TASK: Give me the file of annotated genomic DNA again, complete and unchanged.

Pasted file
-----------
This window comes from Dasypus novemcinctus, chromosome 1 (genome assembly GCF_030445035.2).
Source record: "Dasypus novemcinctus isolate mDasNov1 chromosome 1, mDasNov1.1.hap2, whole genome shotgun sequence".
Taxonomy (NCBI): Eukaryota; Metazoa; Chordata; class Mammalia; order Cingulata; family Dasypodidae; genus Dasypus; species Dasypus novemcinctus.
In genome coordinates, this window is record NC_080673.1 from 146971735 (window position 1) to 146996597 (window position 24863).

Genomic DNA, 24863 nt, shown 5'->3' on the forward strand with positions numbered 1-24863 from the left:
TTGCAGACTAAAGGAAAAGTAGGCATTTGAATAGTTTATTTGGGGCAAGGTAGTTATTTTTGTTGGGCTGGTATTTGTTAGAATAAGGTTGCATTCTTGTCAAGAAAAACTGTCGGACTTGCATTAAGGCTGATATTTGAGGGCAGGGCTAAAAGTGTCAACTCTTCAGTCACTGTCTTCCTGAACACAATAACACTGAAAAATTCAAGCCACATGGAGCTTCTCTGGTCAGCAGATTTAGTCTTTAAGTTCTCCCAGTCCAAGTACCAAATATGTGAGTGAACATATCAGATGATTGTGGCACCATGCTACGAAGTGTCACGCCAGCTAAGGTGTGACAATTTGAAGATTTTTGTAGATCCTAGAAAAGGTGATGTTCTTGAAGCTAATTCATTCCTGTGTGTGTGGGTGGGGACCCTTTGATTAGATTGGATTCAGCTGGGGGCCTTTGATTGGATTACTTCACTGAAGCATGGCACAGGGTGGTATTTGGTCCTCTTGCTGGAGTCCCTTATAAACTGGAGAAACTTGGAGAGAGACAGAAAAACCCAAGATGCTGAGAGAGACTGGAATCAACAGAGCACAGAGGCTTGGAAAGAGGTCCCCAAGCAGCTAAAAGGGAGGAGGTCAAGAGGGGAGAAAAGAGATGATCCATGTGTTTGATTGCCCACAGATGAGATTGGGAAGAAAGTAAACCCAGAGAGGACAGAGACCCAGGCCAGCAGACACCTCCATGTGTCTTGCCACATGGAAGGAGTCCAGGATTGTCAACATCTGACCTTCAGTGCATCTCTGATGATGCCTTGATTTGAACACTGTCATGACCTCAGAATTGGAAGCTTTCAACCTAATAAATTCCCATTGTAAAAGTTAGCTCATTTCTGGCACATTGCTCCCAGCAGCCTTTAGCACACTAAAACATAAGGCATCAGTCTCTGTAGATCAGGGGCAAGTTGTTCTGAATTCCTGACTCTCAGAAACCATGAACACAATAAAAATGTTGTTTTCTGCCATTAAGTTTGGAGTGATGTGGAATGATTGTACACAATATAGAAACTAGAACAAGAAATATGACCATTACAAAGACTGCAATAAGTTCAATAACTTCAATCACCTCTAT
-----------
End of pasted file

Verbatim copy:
This window comes from Dasypus novemcinctus, chromosome 1 (genome assembly GCF_030445035.2).
Source record: "Dasypus novemcinctus isolate mDasNov1 chromosome 1, mDasNov1.1.hap2, whole genome shotgun sequence".
Taxonomy (NCBI): Eukaryota; Metazoa; Chordata; class Mammalia; order Cingulata; family Dasypodidae; genus Dasypus; species Dasypus novemcinctus.
In genome coordinates, this window is record NC_080673.1 from 146971735 (window position 1) to 146996597 (window position 24863).

Genomic DNA, 24863 nt, shown 5'->3' on the forward strand with positions numbered 1-24863 from the left:
TTGCAGACTAAAGGAAAAGTAGGCATTTGAATAGTTTATTTGGGGCAAGGTAGTTATTTTTGTTGGGCTGGTATTTGTTAGAATAAGGTTGCATTCTTGTCAAGAAAAACTGTCGGACTTGCATTAAGGCTGATATTTGAGGGCAGGGCTAAAAGTGTCAACTCTTCAGTCACTGTCTTCCTGAACACAATAACACTGAAAAATTCAAGCCACATGGAGCTTCTCTGGTCAGCAGATTTAGTCTTTAAGTTCTCCCAGTCCAAGTACCAAATATGTGAGTGAACATATCAGATGATTGTGGCACCATGCTACGAAGTGTCACGCCAGCTAAGGTGTGACAATTTGAAGATTTTTGTAGATCCTAGAAAAGGTGATGTTCTTGAAGCTAATTCATTCCTGTGTGTGTGGGTGGGGACCCTTTGATTAGATTGGATTCAGCTGGGGGCCTTTGATTGGATTACTTCACTGAAGCATGGCACAGGGTGGTATTTGGTCCTCTTGCTGGAGTCCCTTATAAACTGGAGAAACTTGGAGAGAGACAGAAAAACCCAAGATGCTGAGAGAGACTGGAATCAACAGAGCACAGAGGCTTGGAAAGAGGTCCCCAAGCAGCTAAAAGGGAGGAGGTCAAGAGGGGAGAAAAGAGATGATCCATGTGTTTGATTGCCCACAGATGAGATTGGGAAGAAAGTAAACCCAGAGAGGACAGAGACCCAGGCCAGCAGACACCTCCATGTGTCTTGCCACATGGAAGGAGTCCAGGATTGTCAACATCTGACCTTCAGTGCATCTCTGATGATGCCTTGATTTGAACACTGTCATGACCTCAGAATTGGAAGCTTTCAACCTAATAAATTCCCATTGTAAAAGTTAGCTCATTTCTGGCACATTGCTCCCAGCAGCCTTTAGCACACTAAAACATAAGGCATCAGTCTCTGTAGATCAGGGGCAAGTTGTTCTGAATTCCTGACTCTCAGAAACCATGAACACAATAAAAATGTTGTTTTCTGCCATTAAGTTTGGAGTGATGTGGAATGATTGTACACAATATAGAAACTAGAACAAGAAATATGACCATTACAAAGACTGCAATAAGTTCAATAACTTCAATCACCTCTAT